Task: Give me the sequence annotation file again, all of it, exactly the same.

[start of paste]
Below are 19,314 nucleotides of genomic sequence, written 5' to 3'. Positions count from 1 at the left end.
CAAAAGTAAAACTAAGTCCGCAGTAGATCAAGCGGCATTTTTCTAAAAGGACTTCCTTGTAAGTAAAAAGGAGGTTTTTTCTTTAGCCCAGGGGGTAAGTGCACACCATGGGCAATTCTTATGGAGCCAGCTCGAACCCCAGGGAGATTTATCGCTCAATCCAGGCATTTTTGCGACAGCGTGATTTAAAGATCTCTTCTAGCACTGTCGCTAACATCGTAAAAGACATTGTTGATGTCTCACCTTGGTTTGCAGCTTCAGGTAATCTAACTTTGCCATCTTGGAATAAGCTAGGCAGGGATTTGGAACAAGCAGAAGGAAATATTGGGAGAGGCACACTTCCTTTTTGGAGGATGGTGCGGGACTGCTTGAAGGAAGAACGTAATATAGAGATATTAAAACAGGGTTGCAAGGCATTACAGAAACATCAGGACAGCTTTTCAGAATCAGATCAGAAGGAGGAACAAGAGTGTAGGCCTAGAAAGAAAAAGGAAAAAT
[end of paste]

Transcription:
Below are 19,314 nucleotides of genomic sequence, written 5' to 3'. Positions count from 1 at the left end.
CAAAAGTAAAACTAAGTCCGCAGTAGATCAAGCGGCATTTTTCTAAAAGGACTTCCTTGTAAGTAAAAAGGAGGTTTTTTCTTTAGCCCAGGGGGTAAGTGCACACCATGGGCAATTCTTATGGAGCCAGCTCGAACCCCAGGGAGATTTATCGCTCAATCCAGGCATTTTTGCGACAGCGTGATTTAAAGATCTCTTCTAGCACTGTCGCTAACATCGTAAAAGACATTGTTGATGTCTCACCTTGGTTTGCAGCTTCAGGTAATCTAACTTTGCCATCTTGGAATAAGCTAGGCAGGGATTTGGAACAAGCAGAAGGAAATATTGGGAGAGGCACACTTCCTTTTTGGAGGATGGTGCGGGACTGCTTGAAGGAAGAACGTAATATAGAGATATTAAAACAGGGTTGCAAGGCATTACAGAAACATCAGGACAGCTTTTCAGAATCAGATCAGAAGGAGGAACAAGAGTGTAGGCCTAGAAAGAAAAAGGAAAAAT